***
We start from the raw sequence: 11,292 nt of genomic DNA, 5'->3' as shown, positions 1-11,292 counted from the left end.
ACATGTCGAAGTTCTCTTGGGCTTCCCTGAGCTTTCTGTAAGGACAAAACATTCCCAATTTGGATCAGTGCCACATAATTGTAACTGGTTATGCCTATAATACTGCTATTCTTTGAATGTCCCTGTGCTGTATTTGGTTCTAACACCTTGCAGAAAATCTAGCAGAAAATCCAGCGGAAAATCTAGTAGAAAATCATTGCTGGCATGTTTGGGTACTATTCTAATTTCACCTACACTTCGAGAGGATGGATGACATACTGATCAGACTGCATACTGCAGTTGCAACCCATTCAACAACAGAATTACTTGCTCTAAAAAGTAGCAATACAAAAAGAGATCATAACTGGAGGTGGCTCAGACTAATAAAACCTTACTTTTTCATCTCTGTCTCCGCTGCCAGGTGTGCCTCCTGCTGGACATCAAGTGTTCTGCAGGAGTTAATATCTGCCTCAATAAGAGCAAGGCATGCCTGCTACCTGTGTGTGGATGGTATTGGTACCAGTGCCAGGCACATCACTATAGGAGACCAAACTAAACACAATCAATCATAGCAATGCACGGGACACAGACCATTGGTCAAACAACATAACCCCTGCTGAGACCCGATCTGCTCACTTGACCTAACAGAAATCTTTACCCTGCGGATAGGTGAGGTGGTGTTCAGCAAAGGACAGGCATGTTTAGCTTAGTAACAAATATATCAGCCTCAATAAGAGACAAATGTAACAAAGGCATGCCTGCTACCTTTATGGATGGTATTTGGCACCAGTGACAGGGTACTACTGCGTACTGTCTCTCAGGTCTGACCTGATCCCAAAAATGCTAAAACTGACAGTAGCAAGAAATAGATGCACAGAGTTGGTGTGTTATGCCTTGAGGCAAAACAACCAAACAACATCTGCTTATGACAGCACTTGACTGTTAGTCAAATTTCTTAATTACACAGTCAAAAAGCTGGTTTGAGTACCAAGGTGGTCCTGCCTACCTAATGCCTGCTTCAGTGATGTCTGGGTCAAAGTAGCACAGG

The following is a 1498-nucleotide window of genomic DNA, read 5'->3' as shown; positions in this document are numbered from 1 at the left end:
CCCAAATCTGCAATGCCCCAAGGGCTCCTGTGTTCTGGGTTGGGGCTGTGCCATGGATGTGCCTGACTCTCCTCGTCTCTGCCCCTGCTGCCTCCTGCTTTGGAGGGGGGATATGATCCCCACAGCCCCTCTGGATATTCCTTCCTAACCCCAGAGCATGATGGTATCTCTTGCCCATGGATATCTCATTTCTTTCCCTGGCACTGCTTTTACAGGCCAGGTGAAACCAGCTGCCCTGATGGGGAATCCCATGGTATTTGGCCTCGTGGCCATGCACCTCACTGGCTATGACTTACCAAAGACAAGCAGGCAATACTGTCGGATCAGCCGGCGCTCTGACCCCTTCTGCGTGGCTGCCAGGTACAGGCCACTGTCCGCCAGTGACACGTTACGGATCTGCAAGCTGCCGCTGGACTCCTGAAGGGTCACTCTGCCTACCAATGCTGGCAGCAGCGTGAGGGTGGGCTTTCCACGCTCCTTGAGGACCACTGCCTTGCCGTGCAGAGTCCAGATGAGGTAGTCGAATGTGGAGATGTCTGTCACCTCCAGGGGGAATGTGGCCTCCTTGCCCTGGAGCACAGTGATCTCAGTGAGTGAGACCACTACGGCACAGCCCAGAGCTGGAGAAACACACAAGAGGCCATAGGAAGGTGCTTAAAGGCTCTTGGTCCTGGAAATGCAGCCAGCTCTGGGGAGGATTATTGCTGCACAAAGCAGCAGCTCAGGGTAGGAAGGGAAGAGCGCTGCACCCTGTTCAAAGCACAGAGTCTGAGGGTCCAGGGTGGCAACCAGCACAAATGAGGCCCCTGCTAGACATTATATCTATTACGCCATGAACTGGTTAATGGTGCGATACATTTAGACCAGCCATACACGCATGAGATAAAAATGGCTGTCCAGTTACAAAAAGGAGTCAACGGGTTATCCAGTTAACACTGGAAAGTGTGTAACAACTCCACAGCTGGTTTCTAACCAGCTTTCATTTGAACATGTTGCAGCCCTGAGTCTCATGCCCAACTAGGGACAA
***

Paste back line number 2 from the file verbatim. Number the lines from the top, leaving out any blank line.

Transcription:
ACATGTCGAAGTTCTCTTGGGCTTCCCTGAGCTTTCTGTAAGGACAAAACATTCCCAATTTGGATCAGTGCCACATAATTGTAACTGGTTATGCCTATAATACTGCTATTCTTTGAATGTCCCTGTGCTGTATTTGGTTCTAACACCTTGCAGAAAATCTAGCAGAAAATCCAGCGGAAAATCTAGTAGAAAATCATTGCTGGCATGTTTGGGTACTATTCTAATTTCACCTACACTTCGAGAGGATGGATGACATACTGATCAGACTGCATACTGCAGTTGCAACCCATTCAACAACAGAATTACTTGCTCTAAAAAGTAGCAATACAAAAAGAGATCATAACTGGAGGTGGCTCAGACTAATAAAACCTTACTTTTTCATCTCTGTCTCCGCTGCCAGGTGTGCCTCCTGCTGGACATCAAGTGTTCTGCAGGAGTTAATATCTGCCTCAATAAGAGCAAGGCATGCCTGCTACCTGTGTGTGGATGGTATTGGTACCAGTGCCAGGCACATCACTATAGGAGACCAAACTAAACACAATCAATCATAGCAATGCACGGGACACAGACCATTGGTCAAACAACATAACCCCTGCTGAGACCCGATCTGCTCACTTGACCTAACAGAAATCTTTACCCTGCGGATAGGTGAGGTGGTGTTCAGCAAAGGACAGGCATGTTTAGCTTAGTAACAAATATATCAGCCTCAATAAGAGACAAATGTAACAAAGGCATGCCTGCTACCTTTATGGATGGTATTTGGCACCAGTGACAGGGTACTACTGCGTACTGTCTCTCAGGTCTGACCTGATCCCAAAAATGCTAAAACTGACAGTAGCAAGAAATAGATGCACAGAGTTGGTGTGTTATGCCTTGAGGCAAAACAACCAAACAACATCTGCTTATGACAGCACTTGACTGTTAGTCAAATTTCTTAATTACACAGTCAAAAAGCTGGTTTGAGTACCAAGGTGGTCCTGCCTACCTAATGCCTGCTTCAGTGATGTCTGGGTCAAAGTAGCACAGG